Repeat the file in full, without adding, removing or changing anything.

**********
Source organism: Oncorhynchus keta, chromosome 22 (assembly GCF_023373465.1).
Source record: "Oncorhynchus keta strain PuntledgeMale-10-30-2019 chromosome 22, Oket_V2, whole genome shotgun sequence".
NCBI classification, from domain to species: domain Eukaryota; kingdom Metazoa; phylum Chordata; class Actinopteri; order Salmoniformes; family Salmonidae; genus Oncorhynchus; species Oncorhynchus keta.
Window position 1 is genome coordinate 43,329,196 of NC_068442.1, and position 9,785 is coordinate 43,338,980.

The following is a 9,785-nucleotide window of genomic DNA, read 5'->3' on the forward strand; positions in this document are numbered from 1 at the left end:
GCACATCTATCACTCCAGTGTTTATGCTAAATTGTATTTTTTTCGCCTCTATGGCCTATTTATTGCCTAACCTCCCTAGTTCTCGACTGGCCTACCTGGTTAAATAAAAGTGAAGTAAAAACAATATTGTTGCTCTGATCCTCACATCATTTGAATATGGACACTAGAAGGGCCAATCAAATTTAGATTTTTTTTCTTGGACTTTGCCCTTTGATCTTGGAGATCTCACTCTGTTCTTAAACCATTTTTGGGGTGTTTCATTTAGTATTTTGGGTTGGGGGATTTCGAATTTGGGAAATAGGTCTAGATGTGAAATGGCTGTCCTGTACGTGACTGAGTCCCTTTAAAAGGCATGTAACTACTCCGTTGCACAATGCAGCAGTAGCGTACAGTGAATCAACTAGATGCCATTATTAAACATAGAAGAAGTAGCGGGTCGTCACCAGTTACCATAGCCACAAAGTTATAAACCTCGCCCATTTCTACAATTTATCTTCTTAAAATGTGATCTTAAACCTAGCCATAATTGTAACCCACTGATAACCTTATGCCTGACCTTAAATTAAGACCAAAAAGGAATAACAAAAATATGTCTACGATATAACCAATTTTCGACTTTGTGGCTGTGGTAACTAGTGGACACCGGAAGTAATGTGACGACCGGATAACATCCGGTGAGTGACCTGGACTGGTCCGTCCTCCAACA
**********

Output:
Source organism: Oncorhynchus keta, chromosome 22 (assembly GCF_023373465.1).
Source record: "Oncorhynchus keta strain PuntledgeMale-10-30-2019 chromosome 22, Oket_V2, whole genome shotgun sequence".
NCBI classification, from domain to species: domain Eukaryota; kingdom Metazoa; phylum Chordata; class Actinopteri; order Salmoniformes; family Salmonidae; genus Oncorhynchus; species Oncorhynchus keta.
Window position 1 is genome coordinate 43,329,196 of NC_068442.1, and position 9,785 is coordinate 43,338,980.

The following is a 9,785-nucleotide window of genomic DNA, read 5'->3' on the forward strand; positions in this document are numbered from 1 at the left end:
GCACATCTATCACTCCAGTGTTTATGCTAAATTGTATTTTTTTCGCCTCTATGGCCTATTTATTGCCTAACCTCCCTAGTTCTCGACTGGCCTACCTGGTTAAATAAAAGTGAAGTAAAAACAATATTGTTGCTCTGATCCTCACATCATTTGAATATGGACACTAGAAGGGCCAATCAAATTTAGATTTTTTTTCTTGGACTTTGCCCTTTGATCTTGGAGATCTCACTCTGTTCTTAAACCATTTTTGGGGTGTTTCATTTAGTATTTTGGGTTGGGGGATTTCGAATTTGGGAAATAGGTCTAGATGTGAAATGGCTGTCCTGTACGTGACTGAGTCCCTTTAAAAGGCATGTAACTACTCCGTTGCACAATGCAGCAGTAGCGTACAGTGAATCAACTAGATGCCATTATTAAACATAGAAGAAGTAGCGGGTCGTCACCAGTTACCATAGCCACAAAGTTATAAACCTCGCCCATTTCTACAATTTATCTTCTTAAAATGTGATCTTAAACCTAGCCATAATTGTAACCCACTGATAACCTTATGCCTGACCTTAAATTAAGACCAAAAAGGAATAACAAAAATATGTCTACGATATAACCAATTTTCGACTTTGTGGCTGTGGTAACTAGTGGACACCGGAAGTAATGTGACGACCGGATAACATCCGGTGAGTGACCTGGACTGGTCCGTCCTCCAACA